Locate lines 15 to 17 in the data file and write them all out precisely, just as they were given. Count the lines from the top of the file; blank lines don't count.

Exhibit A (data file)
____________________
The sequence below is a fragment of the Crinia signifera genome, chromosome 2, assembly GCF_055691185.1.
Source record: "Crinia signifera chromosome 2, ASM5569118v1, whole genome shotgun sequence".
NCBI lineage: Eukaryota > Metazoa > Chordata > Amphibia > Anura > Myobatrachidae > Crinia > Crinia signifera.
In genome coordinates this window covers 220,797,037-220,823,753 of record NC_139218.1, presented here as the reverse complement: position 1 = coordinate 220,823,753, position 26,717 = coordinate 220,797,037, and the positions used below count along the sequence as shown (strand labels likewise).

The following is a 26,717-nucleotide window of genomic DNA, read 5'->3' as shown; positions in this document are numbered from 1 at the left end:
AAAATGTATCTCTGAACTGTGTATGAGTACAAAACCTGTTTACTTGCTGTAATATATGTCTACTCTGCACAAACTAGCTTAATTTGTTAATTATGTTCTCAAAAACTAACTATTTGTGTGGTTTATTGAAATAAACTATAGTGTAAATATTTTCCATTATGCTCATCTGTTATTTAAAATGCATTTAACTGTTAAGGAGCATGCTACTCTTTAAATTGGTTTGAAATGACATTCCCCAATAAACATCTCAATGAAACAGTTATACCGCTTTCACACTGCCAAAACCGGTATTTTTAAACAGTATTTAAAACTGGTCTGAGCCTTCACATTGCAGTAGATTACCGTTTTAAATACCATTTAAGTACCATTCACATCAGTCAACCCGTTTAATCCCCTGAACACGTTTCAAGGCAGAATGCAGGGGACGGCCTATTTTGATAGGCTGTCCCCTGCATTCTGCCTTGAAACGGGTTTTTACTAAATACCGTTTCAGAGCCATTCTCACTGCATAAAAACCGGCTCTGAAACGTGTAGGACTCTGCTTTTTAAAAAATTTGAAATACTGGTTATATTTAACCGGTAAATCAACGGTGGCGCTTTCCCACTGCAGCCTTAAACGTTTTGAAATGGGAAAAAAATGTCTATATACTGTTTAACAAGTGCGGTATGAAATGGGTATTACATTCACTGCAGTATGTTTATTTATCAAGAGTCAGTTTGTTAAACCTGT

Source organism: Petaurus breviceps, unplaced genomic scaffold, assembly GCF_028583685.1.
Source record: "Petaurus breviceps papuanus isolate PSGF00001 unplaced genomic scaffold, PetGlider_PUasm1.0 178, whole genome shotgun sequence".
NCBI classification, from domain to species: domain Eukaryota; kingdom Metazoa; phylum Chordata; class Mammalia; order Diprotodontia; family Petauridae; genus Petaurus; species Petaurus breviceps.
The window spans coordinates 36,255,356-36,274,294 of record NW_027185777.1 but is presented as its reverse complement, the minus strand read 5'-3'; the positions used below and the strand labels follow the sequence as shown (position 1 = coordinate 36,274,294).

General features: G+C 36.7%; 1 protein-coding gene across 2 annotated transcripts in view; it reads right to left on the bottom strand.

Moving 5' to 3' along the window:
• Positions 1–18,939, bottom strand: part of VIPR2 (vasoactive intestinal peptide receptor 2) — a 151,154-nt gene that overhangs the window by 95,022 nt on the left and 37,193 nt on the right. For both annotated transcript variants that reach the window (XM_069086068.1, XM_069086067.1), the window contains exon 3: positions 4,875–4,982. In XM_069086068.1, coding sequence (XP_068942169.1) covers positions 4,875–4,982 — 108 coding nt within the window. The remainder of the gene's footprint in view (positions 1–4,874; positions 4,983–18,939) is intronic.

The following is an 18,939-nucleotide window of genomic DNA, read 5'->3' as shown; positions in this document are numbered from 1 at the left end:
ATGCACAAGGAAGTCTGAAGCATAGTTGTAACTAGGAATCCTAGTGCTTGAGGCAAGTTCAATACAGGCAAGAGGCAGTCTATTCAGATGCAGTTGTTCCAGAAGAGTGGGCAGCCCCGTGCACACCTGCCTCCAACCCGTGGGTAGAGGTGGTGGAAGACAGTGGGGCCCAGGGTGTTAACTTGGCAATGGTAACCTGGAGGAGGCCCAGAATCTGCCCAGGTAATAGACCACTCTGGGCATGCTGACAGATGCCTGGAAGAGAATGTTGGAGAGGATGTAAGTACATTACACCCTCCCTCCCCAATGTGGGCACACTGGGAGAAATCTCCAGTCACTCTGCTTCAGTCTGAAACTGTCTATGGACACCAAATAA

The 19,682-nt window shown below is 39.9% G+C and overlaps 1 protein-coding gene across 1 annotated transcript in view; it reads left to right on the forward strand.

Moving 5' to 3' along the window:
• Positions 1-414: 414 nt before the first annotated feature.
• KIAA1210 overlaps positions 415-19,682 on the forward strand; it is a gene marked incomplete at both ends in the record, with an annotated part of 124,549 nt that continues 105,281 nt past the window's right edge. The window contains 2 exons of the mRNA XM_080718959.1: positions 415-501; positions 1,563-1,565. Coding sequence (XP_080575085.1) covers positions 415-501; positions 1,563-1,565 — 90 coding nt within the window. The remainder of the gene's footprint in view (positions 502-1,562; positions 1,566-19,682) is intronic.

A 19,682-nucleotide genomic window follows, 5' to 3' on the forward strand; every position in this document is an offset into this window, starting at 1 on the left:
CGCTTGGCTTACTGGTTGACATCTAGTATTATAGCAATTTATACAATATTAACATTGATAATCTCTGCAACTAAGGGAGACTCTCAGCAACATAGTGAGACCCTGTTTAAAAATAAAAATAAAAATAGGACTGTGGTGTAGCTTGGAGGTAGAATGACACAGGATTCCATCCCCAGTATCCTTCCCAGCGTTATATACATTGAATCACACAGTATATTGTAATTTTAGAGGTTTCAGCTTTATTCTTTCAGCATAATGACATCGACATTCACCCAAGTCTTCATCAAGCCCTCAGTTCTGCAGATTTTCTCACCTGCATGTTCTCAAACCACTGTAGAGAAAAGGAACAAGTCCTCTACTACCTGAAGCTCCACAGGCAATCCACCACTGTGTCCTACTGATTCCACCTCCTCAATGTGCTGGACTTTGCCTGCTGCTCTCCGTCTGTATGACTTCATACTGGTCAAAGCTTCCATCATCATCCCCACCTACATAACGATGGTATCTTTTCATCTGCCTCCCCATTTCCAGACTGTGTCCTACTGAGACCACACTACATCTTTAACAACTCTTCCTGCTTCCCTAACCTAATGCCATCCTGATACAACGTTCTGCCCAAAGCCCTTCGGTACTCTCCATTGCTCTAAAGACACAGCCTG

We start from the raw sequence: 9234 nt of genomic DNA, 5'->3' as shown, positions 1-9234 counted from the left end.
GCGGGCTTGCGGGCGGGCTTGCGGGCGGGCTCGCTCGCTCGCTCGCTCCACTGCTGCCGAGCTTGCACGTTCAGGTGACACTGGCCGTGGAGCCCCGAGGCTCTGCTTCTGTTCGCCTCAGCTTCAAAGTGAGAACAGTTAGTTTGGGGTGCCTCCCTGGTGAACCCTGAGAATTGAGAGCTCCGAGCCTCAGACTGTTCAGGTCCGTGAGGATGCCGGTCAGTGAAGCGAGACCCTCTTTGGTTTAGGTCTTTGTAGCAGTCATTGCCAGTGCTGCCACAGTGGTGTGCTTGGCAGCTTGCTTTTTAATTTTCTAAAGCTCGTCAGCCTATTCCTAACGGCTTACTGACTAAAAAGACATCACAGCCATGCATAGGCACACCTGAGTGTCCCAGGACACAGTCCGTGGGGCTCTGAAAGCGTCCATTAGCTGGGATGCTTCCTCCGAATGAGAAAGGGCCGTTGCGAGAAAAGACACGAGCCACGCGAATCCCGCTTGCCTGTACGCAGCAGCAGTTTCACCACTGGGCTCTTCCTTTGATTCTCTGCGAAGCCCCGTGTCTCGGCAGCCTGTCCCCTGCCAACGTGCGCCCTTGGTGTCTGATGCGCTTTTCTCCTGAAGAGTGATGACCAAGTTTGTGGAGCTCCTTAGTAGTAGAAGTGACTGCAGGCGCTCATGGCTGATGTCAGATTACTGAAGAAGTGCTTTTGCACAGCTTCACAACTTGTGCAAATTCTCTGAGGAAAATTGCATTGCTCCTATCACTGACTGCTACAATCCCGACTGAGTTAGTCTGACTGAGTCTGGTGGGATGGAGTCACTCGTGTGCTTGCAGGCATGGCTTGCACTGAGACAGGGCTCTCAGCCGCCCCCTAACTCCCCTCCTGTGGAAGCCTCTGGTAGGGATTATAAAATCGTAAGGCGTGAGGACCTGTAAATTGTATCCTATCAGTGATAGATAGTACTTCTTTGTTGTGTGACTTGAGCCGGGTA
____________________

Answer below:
ATGCACAAGGAAGTCTGAAGCATAGTTGTAACTAGGAATCCTAGTGCTTGAGGCAAGTTCAATACAGGCAAGAGGCAGTCTATTCAGATGCAGTTGTTCCAGAAGAGTGGGCAGCCCCGTGCACACCTGCCTCCAACCCGTGGGTAGAGGTGGTGGAAGACAGTGGGGCCCAGGGTGTTAACTTGGCAATGGTAACCTGGAGGAGGCCCAGAATCTGCCCAGGTAATAGACCACTCTGGGCATGCTGACAGATGCCTGGAAGAGAATGTTGGAGAGGATGTAAGTACATTACACCCTCCCTCCCCAATGTGGGCACACTGGGAGAAATCTCCAGTCACTCTGCTTCAGTCTGAAACTGTCTATGGACACCAAATAA

The 19,682-nt window shown below is 39.9% G+C and overlaps 1 protein-coding gene across 1 annotated transcript in view; it reads left to right on the forward strand.

Moving 5' to 3' along the window: